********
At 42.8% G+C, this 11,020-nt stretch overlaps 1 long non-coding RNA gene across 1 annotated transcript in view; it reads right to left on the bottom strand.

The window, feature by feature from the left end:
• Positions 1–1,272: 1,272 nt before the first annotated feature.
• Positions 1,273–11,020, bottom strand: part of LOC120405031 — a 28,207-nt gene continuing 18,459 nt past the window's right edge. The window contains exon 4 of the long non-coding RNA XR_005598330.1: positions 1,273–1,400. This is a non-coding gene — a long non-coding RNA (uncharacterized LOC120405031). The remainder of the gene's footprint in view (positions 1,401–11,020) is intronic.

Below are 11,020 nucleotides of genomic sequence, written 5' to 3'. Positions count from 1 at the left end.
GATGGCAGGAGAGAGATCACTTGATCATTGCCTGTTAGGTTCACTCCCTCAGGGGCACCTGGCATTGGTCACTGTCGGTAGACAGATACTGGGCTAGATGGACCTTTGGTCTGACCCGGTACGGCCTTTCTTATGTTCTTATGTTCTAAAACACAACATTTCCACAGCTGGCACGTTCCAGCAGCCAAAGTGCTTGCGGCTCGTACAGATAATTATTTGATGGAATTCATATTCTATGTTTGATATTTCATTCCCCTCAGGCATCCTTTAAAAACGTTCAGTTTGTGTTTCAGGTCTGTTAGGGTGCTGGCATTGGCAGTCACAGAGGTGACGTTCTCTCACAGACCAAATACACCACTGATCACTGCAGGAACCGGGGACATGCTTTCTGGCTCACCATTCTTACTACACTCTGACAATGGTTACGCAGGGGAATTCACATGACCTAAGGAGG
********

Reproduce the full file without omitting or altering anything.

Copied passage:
At 42.8% G+C, this 11,020-nt stretch overlaps 1 long non-coding RNA gene across 1 annotated transcript in view; it reads right to left on the bottom strand.

The window, feature by feature from the left end:
• Positions 1–1,272: 1,272 nt before the first annotated feature.
• Positions 1,273–11,020, bottom strand: part of LOC120405031 — a 28,207-nt gene continuing 18,459 nt past the window's right edge. The window contains exon 4 of the long non-coding RNA XR_005598330.1: positions 1,273–1,400. This is a non-coding gene — a long non-coding RNA (uncharacterized LOC120405031). The remainder of the gene's footprint in view (positions 1,401–11,020) is intronic.

Below are 11,020 nucleotides of genomic sequence, written 5' to 3'. Positions count from 1 at the left end.
GATGGCAGGAGAGAGATCACTTGATCATTGCCTGTTAGGTTCACTCCCTCAGGGGCACCTGGCATTGGTCACTGTCGGTAGACAGATACTGGGCTAGATGGACCTTTGGTCTGACCCGGTACGGCCTTTCTTATGTTCTTATGTTCTAAAACACAACATTTCCACAGCTGGCACGTTCCAGCAGCCAAAGTGCTTGCGGCTCGTACAGATAATTATTTGATGGAATTCATATTCTATGTTTGATATTTCATTCCCCTCAGGCATCCTTTAAAAACGTTCAGTTTGTGTTTCAGGTCTGTTAGGGTGCTGGCATTGGCAGTCACAGAGGTGACGTTCTCTCACAGACCAAATACACCACTGATCACTGCAGGAACCGGGGACATGCTTTCTGGCTCACCATTCTTACTACACTCTGACAATGGTTACGCAGGGGAATTCACATGACCTAAGGAGG